Gaining insight into pre-mRNA splicing by the spliceosome

by Reinhard Lührmann

(Max Planck Institute for Multidisciplinary Sciences, Germany)

 3 April 2025 17:00

 Mendel Lectures take place in Mendel´s refectory in the Mendel Museum Brno

Reinhard Lührmann has led pioneering studies to determine the composition, function and architecture of the spliceosome, the mega-Dalton RNP machine that catalyses pre-mRNA splicing. His work has, over several decades, revealed how the main building blocks of the spliceosome, the snRNPs, together with numerous auxiliary factors, assemble dynamically onto a nascent pre-mRNA molecule to generate a catalytically active machine. A major concept that emerged from this work is that the spliceosome's RNP structure undergoes continual remodelling during the splicing cycle, with dramatic exchanges of proteins occurring at multiple intermediate assembly stages of the splicing process. Lührmann’s discoveries in the field of pre‐mRNA splicing have provided foundational knowledge for understanding both splicing regulation, a process that is essential for human cellular function, and the mis-regulation of splicing, which contributes to numerous human diseases.

Dr. Lührmann received his Ph.D. in chemistry from the University of Münster. He then undertook postdoctoral work at the Max Planck Institute for Molecular Genetics in Berlin-Dahlem, before starting his own group at the Otto Warburg Laboratory of the same institute in 1981. In 1988, he became Professor of Biochemistry and Molecular Biology at the Institute for Molecular and Tumor Biology of the Philipps University of Marburg. Since 1999, he has been a Scientific Member of the Max Planck Society and held a position as Director of the Department for Cellular Biochemistry at the Max Planck Institute for Biophysical Chemistry in Göttingen. Since 2019, he has been heading an Emeritus Group at the same Institute (now the Max Planck Institute for Multidisciplinary Sciences). Dr. Lührmann's work has been recognized by numerous awards including the Max Planck Research Prize, the Gottfried Wilhelm Leibniz Prize, the Feldberg Prize, the Ernst Jung Prize and the “Lifetime Achievement in Science” award of the International RNA Society. He has received honorary doctorates from the Freie Universität Berlin and the Adam Mickiewicz University of Poznan. Dr. Lührmann is an elected member of the European Molecular Biology Organization, the Leopoldina and the Academia Europeae.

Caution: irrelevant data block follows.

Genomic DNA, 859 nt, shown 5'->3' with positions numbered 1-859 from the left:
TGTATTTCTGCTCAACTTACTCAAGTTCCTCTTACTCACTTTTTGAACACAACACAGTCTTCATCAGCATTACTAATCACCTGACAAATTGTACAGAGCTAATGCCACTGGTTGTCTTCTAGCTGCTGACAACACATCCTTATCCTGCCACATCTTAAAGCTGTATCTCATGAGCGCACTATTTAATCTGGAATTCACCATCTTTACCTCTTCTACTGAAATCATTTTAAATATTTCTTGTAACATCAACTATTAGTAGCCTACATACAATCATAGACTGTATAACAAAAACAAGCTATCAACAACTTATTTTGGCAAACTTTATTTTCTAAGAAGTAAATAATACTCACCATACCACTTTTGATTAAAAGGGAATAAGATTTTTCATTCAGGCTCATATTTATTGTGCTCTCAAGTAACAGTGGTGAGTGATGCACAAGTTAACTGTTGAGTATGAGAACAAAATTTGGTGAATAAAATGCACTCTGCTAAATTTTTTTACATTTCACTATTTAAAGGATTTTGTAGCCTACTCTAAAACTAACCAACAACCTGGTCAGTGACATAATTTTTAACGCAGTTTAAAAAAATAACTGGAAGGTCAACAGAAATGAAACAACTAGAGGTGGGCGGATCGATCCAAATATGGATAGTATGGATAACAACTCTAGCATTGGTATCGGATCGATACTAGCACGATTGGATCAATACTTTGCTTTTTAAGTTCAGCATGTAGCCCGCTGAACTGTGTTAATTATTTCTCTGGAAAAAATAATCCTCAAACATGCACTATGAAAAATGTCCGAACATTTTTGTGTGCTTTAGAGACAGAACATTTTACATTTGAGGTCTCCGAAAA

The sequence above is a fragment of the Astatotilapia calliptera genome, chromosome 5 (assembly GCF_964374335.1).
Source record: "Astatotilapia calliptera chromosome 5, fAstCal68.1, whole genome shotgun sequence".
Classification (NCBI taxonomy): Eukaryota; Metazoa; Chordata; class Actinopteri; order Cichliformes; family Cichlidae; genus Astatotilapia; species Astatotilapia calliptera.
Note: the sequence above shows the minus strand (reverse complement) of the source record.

Lecturer photo

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